Walindi is surrounded by extraordinarily rich reefs. At Kimbe
Bay, an astonishing 413 species of hard coral were counted on a
recent coral count survey which is over half the total world
species in one Bay. This statistic makes Kimbe Bay the "Coral
Capital of the World" and what's more, this is in conjunction with
over 900 species of fish having been recorded, which will continue
to grow as more research is done.
To the north west of Kimbe Bay, is a remote group of islands
known as the Witu Islands, home to a variety of diving types. The
islands and reef are of volcanic origin and rise from very deep
water: Garove Harbour is actually a submerged volcanic crater. Most
of the reefs are subject to nutrient rich currents frequently
passing by which results in an abundance of life. At Lama Shoals, a
world renowned sea mount rising to within 15 feet of the surface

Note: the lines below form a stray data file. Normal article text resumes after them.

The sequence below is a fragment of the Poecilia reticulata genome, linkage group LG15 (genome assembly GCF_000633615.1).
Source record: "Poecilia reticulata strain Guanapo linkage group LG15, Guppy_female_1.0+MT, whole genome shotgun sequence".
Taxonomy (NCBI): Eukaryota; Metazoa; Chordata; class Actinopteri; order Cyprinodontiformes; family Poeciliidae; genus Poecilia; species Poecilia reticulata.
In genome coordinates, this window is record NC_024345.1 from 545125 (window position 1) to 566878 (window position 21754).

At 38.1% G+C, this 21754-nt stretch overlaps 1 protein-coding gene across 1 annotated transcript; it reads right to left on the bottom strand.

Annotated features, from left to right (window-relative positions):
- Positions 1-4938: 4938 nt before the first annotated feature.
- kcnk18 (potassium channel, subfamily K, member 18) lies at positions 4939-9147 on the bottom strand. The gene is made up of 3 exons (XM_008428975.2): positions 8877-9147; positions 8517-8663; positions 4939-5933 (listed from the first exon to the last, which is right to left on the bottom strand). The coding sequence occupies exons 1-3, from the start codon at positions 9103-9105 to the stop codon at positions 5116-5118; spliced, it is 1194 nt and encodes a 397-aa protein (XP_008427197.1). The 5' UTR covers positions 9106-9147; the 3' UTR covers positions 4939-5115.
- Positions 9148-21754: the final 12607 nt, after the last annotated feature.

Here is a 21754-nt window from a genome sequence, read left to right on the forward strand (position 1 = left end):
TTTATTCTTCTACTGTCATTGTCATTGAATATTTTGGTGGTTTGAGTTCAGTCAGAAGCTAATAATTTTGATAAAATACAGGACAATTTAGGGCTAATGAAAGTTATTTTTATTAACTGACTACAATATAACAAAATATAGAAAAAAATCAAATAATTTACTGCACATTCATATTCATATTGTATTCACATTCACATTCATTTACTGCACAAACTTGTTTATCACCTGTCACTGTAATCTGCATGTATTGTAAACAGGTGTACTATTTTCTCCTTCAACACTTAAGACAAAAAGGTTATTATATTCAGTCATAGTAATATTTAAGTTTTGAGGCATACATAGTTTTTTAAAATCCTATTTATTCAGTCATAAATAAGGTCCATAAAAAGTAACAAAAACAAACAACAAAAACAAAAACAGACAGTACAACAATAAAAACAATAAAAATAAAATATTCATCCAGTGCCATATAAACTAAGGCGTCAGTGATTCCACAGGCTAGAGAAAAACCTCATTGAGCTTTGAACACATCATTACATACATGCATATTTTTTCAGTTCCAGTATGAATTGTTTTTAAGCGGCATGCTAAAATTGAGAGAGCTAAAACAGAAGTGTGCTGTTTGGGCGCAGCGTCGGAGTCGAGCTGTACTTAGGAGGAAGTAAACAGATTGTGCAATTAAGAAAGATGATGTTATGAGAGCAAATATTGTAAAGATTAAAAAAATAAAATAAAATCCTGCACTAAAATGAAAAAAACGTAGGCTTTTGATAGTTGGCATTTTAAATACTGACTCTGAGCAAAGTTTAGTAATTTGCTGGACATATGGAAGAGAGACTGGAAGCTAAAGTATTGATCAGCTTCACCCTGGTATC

from the surrounding deep waters, you are likely to be surrounded
by schools of pelagic fish including barracuda and trevally making
for an extremely exciting dive.
To the north east of Kimbe, is a series of offshore reefs, which
are the sunken remains of a huge extinct volcanic caldera. Father's
reefs have fascinating topography with swim throughs and arches
decorated with soft corals and other sea life. Due to their
offshore nature, these reefs attract many pelagic species including
shark (such as hammerheads and silvertips!), tuna, barracuda,
turtles and rays, which all come in to feed off the reef fish and
other invertebrate species that are resident here.
With such huge variety in the diving and marine life there is
something for every diver's preference and it would be very
difficult to get bored with all this at your fingertips!